Structural requirements for the assembly of Norwalk virus-like particles

J Virol. 2002 Apr;76(8):4044-55. doi: 10.1128/jvi.76.8.4044-4055.2002.


Norwalk virus (NV) is the prototype strain of a group of human caliciviruses responsible for epidemic outbreaks of acute gastroenteritis. While these viruses do not grow in tissue culture cells or animal models, expression of the capsid protein in insect cells results in the self-assembly of recombinant NV virus-like particles (rNV VLPs) that are morphologically and antigenically similar to native NV. The X-ray structure of the rNV VLPs has revealed that the capsid protein folds into two principal domains: a shell (S) domain and a protruding (P) domain (B. V. V. Prasad, M. E. Hardy, T. Dokland, J. Bella, M. G. Rossmann, and M. K. Estes, Science 286:287-290, 1999). To investigate the structural requirements for the assembly of rNV VLPs, we performed mutational analyses of the capsid protein. We examined the ability of 10 deletion mutants of the capsid protein to assemble into VLPs in insect cell cultures. Deletion of the N-terminal 20 residues, suggested by the X-ray structure to be involved in a switching mechanism during assembly, did not affect the ability of the mutant capsid protein to self-assemble into 38-nm VLPs with a T=3 icosahedral symmetry. Further deletions in the N-terminal region affected particle assembly. Deletions in the C-terminal regions of the P domain, involved in the interactions between the P and S domains, did not block the assembly process, but they affected the size and stability of the particles. Mutants carrying three internal deletion mutations in the P domain, involved in maintaining dimeric interactions, produced significantly larger 45-nm particles, albeit in low yields. The complete removal of the protruding domain resulted in the formation of smooth particles with a diameter that is slightly smaller than the 30-nm diameter expected from the rNV structure. These studies indicate that the shell domain of the NV capsid protein contains everything required to initiate the assembly of the capsid, whereas the entire protruding domain contributes to the increased stability of the capsid by adding intermolecular contacts between the dimeric subunits and may control the size of the capsid.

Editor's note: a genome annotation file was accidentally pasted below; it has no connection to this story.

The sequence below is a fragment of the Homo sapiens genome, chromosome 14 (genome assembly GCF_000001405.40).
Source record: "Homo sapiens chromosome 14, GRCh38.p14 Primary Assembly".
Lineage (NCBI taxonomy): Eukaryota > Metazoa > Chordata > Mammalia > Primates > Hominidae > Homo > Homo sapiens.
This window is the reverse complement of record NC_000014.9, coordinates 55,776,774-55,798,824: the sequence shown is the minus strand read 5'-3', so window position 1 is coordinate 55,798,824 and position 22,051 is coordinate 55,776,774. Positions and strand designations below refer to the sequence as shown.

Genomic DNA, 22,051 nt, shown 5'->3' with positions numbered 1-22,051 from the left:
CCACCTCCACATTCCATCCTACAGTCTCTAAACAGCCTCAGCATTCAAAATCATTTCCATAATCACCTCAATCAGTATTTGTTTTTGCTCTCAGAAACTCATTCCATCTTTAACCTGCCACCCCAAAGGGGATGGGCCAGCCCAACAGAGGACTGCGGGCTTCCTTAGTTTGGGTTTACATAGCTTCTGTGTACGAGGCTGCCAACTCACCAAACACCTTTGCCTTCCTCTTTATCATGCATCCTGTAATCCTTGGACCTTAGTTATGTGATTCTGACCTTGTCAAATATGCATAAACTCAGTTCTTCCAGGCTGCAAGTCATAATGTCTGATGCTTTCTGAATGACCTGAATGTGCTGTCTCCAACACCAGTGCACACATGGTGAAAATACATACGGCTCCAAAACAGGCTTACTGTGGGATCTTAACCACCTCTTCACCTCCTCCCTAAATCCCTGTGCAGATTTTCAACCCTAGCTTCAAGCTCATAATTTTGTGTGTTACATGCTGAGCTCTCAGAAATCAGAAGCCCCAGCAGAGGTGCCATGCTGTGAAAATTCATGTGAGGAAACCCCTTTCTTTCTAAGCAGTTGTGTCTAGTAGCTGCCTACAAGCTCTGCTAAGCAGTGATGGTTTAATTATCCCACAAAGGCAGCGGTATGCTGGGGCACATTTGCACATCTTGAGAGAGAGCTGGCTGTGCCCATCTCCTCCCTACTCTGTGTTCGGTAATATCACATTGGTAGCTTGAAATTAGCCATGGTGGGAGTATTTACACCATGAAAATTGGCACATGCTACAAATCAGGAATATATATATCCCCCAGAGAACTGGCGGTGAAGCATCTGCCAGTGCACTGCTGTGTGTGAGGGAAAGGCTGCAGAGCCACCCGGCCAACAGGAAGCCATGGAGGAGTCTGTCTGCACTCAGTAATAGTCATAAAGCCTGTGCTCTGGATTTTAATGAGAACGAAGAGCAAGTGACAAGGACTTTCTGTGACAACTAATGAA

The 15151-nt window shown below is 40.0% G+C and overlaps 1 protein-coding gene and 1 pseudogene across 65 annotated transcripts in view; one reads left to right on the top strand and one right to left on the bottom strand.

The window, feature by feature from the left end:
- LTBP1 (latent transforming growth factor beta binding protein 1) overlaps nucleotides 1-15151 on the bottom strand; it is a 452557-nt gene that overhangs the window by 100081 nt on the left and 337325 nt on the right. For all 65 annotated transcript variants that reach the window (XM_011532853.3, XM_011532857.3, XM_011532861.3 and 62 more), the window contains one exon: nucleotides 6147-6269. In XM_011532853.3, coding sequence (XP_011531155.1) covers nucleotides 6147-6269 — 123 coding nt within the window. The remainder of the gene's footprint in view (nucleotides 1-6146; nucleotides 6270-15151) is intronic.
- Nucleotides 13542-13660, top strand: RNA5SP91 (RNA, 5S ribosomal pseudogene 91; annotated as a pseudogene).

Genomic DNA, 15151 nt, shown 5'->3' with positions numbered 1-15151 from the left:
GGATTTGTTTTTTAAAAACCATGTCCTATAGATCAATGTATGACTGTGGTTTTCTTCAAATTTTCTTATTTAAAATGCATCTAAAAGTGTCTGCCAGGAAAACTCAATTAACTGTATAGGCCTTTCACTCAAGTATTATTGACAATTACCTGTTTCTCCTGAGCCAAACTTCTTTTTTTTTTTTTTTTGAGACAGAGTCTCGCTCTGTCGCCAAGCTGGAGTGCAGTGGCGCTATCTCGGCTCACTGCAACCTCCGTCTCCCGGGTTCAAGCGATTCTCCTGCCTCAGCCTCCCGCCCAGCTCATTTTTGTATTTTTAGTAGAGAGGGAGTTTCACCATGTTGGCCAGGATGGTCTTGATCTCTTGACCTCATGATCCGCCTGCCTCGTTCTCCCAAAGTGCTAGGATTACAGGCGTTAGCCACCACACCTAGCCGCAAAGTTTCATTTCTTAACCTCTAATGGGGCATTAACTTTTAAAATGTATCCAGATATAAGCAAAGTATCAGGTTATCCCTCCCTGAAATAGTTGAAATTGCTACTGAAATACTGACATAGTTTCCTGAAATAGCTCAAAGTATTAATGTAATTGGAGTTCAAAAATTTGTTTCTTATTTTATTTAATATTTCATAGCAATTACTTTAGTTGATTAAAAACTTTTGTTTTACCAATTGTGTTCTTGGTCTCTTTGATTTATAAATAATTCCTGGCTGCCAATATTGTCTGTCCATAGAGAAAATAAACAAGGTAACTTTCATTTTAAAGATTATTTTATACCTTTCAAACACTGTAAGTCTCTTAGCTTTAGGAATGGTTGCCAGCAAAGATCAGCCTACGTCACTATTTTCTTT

Publication types

  • Research Support, Non-U.S. Gov't
  • Research Support, U.S. Gov't, P.H.S.

MeSH terms

  • Animals
  • Baculoviridae / genetics
  • Capsid / chemistry*
  • Capsid / genetics
  • Capsid / metabolism*
  • Capsid Proteins*
  • Cells, Cultured
  • Centrifugation, Density Gradient
  • Cryoelectron Microscopy
  • Gene Deletion
  • Microscopy, Electron
  • Models, Molecular
  • Norwalk virus / physiology*
  • Spodoptera
  • Virion / metabolism*
  • Virus Assembly*


  • Capsid Proteins
  • Norwalk virus capsid